Investors in ether and its troubled twin stETH are nervously anticipating a crypto milestone: the merger.
That’s the name of a major upgrade to the Ethereum blockchain network that many crypto projects are built on, with the goal of making it more efficient, more efficient, and cleaner.
It’s elusive. The merger was supposed to happen years ago, but it’s been delayed several times, with the developers recently scrapping plans to push the button in June, baffling investors who began to fear it might never see the light of day.
Now, however, market players are betting that the end of the wait is near. But it is not easy.
At Polymarket, a cryptocurrency site where users place stablecoin bets on the occurrence of future events, investors have priced a 67% chance that the upgrade, also known as Ethereum 2.0, will take place in October, and a 13% chance for October. September.
The Ethereum Foundation, which uses the analogy of changing a spaceship’s engine mid-flight, says on its website that the merger is “shipped” around “Q3/Q4 2022.”
The merger that would eventually take place would be a huge relief for ether, which has tanked due to previous delays and declining confidence in the upgrade. The second-largest cryptocurrency last traded around $1,200, down from $3,500 in April, though much of the recent pessimism about the upgrade has been overwhelmed by recent broader market turmoil.
The merger could also spell the end of a harrowing ordeal for those investors who hold a crypto derivative token called stake ether, or stETH, which represents ether locked in a sandbox for upgrade, and difficult to redeem on a large scale. up to at least six months. after the merger occurs.
However, skeptics remain.
“It’s just the sheer mass of the protocol. Ethereum is so big I don’t think they’ll hit their deadline in time,” said Brent Xu, founder and CEO of Umee, which is building a base layer. blockchain to borrow and lend.
“People are just afraid that their stETH is worthless because the merger will probably take longer than expected,” Xu said.
The Stumble of stETH
The update will move ether mining away from the energy-intensive proof of work. Ethereum’s existing execution layer will be merged with the new proof-of-stake consensus system.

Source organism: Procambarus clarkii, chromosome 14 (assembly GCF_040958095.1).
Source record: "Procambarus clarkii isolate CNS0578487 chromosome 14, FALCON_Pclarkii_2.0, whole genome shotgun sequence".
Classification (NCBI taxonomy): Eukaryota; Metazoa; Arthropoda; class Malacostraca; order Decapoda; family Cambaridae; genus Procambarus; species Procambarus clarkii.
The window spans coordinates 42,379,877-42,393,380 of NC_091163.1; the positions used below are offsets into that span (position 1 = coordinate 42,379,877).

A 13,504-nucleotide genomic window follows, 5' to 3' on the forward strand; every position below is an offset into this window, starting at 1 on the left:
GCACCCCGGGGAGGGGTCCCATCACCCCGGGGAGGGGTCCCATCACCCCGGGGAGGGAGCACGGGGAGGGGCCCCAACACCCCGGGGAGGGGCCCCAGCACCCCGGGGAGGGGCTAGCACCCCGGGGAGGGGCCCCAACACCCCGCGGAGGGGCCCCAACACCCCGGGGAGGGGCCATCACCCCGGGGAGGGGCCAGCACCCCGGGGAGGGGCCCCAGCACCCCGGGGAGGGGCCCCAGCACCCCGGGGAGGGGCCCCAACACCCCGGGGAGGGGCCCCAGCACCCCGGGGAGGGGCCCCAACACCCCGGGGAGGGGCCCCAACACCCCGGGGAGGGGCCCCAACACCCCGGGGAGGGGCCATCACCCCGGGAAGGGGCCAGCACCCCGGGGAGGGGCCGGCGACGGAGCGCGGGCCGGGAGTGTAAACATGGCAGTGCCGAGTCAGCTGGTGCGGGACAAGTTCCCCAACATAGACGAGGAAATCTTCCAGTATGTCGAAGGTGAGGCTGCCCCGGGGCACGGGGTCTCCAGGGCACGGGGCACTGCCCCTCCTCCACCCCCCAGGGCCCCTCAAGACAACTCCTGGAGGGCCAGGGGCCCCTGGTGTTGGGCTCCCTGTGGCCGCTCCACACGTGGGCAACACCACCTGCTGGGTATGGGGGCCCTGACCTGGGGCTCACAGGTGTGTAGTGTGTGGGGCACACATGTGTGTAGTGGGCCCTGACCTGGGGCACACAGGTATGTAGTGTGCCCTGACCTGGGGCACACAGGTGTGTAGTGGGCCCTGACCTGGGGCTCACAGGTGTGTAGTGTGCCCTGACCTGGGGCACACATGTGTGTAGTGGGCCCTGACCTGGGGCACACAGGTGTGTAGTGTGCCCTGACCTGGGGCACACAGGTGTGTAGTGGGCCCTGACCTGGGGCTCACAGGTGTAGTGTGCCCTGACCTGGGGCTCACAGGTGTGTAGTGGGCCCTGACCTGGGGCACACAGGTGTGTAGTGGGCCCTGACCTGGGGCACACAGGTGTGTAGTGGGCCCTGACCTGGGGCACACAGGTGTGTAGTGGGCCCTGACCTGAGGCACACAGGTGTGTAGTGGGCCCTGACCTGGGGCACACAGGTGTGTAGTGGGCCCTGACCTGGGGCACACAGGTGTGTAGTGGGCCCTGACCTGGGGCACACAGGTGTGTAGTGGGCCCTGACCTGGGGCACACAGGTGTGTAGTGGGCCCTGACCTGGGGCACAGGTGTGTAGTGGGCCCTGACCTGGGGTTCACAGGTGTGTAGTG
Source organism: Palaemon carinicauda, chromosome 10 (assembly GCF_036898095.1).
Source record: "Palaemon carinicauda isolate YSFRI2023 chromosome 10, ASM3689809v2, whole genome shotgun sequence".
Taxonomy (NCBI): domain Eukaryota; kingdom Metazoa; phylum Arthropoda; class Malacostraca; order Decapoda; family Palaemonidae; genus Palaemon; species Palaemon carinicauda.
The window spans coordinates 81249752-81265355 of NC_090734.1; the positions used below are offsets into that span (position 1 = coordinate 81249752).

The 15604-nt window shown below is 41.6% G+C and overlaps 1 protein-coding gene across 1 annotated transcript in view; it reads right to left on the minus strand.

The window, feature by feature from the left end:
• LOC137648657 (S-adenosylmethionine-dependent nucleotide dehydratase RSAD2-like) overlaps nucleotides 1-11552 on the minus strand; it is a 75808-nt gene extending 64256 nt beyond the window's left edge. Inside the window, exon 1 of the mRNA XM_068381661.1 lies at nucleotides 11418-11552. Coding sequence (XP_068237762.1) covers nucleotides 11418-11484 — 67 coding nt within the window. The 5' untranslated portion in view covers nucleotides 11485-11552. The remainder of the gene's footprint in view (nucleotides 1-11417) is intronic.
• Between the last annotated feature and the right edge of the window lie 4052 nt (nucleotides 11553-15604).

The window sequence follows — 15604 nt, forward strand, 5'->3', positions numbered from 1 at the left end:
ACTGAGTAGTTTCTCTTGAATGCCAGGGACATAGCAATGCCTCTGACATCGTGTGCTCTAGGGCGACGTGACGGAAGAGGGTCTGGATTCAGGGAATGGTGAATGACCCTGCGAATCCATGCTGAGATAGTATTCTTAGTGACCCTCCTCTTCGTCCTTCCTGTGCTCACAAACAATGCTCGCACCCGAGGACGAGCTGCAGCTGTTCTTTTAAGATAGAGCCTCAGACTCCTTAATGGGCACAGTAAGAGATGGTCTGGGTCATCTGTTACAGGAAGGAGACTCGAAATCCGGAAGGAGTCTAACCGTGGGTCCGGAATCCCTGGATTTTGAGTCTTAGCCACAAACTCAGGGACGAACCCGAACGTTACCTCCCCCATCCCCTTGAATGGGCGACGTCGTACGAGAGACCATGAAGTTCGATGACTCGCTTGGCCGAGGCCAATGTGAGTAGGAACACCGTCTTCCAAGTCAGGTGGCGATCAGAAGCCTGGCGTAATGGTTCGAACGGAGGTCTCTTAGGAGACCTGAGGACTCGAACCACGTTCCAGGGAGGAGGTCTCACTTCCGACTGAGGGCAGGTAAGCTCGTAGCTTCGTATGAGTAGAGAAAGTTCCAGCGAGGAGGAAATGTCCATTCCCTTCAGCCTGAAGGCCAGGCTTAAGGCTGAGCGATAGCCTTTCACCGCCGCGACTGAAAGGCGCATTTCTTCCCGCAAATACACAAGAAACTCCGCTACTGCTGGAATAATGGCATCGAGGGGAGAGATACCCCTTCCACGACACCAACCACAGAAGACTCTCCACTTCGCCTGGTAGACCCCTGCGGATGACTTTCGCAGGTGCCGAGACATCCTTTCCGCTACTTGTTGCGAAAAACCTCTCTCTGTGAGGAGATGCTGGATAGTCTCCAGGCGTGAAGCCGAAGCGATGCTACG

Any further delay would be bad news for those holding stETH, a token created by a crypto project called Lido that can be converted to ether at a 1:1 ratio six to 12 months after the merger takes place.
Until then, stETH trades at a price set by the market, with most trades taking place on a trading platform called Curve.
It reached a market cap of $11 billion in May, according to pricing site CoinGecko, and until last month traded broadly at par with Ether.
However, when crypto markets sold off last month, the value of stETH plummeted to trade at a discount of around 8% to ether, hurt by huge sell-offs from investors such as Celsius and Three Arrows, according to public data.
The price has recovered somewhat: stETH is currently trading at a 4% discount to ether, but has not returned to parity, in part due to the impact of the delayed merger.
Major investors in stETH include embattled US-based crypto lender Celsius.
Anyone interested in that exchange?
The stETH project was popular because while investors can earn interest elsewhere by “staking” their ether, to do so they must hold a minimum of 32 ether (currently about $38,000) until the network upgrades to the new standard.
Lido instead allowed them to stake the least amount of ether they wanted in exchange for return and receive stETH.
However, the repeated delays in the merger are testing the nerves of stETH investors.
The concern is that liquidity is rapidly drying up on Curve, said Ryan Shea, a crypto economist at global fintech firm Trakx.io. Curve’s stETH liquidity has more than halved since mid-May, according to data from the platform.
“You will have to find alternative sources if you want to sell a large amount of steETH,” Shea said, like putting steETH up as collateral in another lending protocol.
“But in this kind of environment where people are watching cryptocurrency lending companies closely, I don’t know if anyone is going to be prepared to make that trade.”
(Only the headline and image in this report may have been modified by Business Standard staff; all other content is auto-generated from a syndicated source.)